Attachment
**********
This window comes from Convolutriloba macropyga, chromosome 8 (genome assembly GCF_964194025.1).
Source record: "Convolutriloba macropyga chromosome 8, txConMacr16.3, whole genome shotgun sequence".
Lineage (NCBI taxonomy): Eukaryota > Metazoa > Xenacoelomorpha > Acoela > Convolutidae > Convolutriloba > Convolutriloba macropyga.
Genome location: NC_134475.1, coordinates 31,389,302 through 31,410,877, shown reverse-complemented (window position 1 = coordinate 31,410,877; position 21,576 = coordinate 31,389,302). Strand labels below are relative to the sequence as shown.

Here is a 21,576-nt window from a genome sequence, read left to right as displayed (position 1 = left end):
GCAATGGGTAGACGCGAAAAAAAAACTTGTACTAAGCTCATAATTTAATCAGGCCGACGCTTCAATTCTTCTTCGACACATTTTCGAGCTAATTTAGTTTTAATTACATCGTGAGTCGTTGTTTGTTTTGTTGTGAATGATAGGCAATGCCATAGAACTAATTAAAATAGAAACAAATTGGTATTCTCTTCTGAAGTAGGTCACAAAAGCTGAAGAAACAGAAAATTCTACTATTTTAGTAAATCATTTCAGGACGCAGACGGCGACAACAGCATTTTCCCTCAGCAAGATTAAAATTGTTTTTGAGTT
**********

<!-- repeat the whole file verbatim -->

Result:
This window comes from Convolutriloba macropyga, chromosome 8 (genome assembly GCF_964194025.1).
Source record: "Convolutriloba macropyga chromosome 8, txConMacr16.3, whole genome shotgun sequence".
Lineage (NCBI taxonomy): Eukaryota > Metazoa > Xenacoelomorpha > Acoela > Convolutidae > Convolutriloba > Convolutriloba macropyga.
Genome location: NC_134475.1, coordinates 31,389,302 through 31,410,877, shown reverse-complemented (window position 1 = coordinate 31,410,877; position 21,576 = coordinate 31,389,302). Strand labels below are relative to the sequence as shown.

Here is a 21,576-nt window from a genome sequence, read left to right as displayed (position 1 = left end):
GCAATGGGTAGACGCGAAAAAAAAACTTGTACTAAGCTCATAATTTAATCAGGCCGACGCTTCAATTCTTCTTCGACACATTTTCGAGCTAATTTAGTTTTAATTACATCGTGAGTCGTTGTTTGTTTTGTTGTGAATGATAGGCAATGCCATAGAACTAATTAAAATAGAAACAAATTGGTATTCTCTTCTGAAGTAGGTCACAAAAGCTGAAGAAACAGAAAATTCTACTATTTTAGTAAATCATTTCAGGACGCAGACGGCGACAACAGCATTTTCCCTCAGCAAGATTAAAATTGTTTTTGAGTT